Canada's United Church affirms settlements boycott

Church votes to boycott goods produced in the West Bank, East Jerusalem; Jewish organizations voice outrage at decision.

Christian cross 311 (photo credit: REUTERS)
Christian cross 311
(photo credit: REUTERS)
Members of the United Church of Canada, the country’s largest Protestant denomination, voted on Wednesday to affirm a controversial motion supporting a boycott of goods produced in Israeli settlements in the West Bank and East Jerusalem.
The boycott has has outraged many Jewish groups, including the Center for Israel and Jewish Affairs, which expressed it's anger by "the decision to single out Israeli communities for boycott."
“In choosing this morally reckless path, the United Church has equally dismissed the concerns of the overwhelming majority of the Canadian Jewish community." said David Koschitzky, Chair of the Center for Israel and Jewish Affairs.
"No mainstream Jewish organization, including Canadian Friends of Peace Now, endorses Boycott. Even the leadership of the American left-wing group J-Street has publicly condemned boycotts as counterproductive,” he continued.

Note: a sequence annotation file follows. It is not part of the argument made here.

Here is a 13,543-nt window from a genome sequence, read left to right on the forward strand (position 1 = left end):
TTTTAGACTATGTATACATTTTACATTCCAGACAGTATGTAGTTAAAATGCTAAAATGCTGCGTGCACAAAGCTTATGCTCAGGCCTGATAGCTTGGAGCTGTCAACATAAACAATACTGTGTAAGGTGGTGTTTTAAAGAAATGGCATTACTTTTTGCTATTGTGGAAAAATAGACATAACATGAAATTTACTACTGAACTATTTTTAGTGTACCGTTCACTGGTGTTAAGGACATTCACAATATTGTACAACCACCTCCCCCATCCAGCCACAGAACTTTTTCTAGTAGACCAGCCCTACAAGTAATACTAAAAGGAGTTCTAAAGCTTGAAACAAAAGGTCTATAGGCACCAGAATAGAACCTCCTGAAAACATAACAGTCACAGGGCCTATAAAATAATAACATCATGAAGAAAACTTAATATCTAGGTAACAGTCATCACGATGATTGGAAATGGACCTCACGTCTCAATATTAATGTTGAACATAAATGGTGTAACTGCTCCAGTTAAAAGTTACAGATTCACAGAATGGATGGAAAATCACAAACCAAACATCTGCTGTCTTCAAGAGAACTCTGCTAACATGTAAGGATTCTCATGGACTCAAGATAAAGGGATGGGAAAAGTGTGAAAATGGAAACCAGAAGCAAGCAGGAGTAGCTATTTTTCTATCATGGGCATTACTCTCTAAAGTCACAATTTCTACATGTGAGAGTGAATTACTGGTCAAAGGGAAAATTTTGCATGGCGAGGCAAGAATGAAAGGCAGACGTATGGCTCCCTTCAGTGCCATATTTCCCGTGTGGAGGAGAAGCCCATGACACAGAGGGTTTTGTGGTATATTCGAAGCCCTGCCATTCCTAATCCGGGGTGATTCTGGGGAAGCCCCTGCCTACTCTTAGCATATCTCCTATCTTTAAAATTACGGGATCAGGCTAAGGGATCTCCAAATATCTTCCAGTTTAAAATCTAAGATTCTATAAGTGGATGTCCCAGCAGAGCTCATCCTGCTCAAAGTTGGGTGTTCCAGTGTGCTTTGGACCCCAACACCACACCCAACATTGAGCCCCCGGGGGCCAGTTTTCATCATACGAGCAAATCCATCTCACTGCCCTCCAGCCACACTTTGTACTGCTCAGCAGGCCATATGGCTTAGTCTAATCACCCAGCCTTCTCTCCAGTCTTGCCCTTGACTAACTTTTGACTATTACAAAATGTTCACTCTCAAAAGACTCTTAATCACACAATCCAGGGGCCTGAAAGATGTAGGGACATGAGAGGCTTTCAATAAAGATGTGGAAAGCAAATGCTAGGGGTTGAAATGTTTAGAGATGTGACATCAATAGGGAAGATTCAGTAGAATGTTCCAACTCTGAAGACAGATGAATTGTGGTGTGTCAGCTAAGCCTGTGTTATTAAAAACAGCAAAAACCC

A survey conducted by the Center found the proposals are in conflict with the views of the United Church members, of which more than three-quarters (78%) of Church members surveyed believe the Church should remain neutral on the issue of the Israeli-Palestinian conflict.
According to the survey, only 5% of Church members believe Israeli settlements are the greatest obstacle to peace. Moreover, the majority of those surveyed believe that a Middle East policy favoring one side over the other would weaken the Church's credibility as a voice for peace.
B'nai Brith Canada also came forth to condemn the recommendations passed by the Church, claiming that whilst "thousands of Syrians [are being] murdered, the United Church is still obsessed with Israeli cucumbers."
In May, the United Church’s Working Group on Israel and Palestine Policy released a report with recommendations hoping they would help to ease the violence in the region.
The report’s 13 recommendations, which will be voted on Friday, also call for the Canadian government to start identifying products coming from Israel’s occupied areas.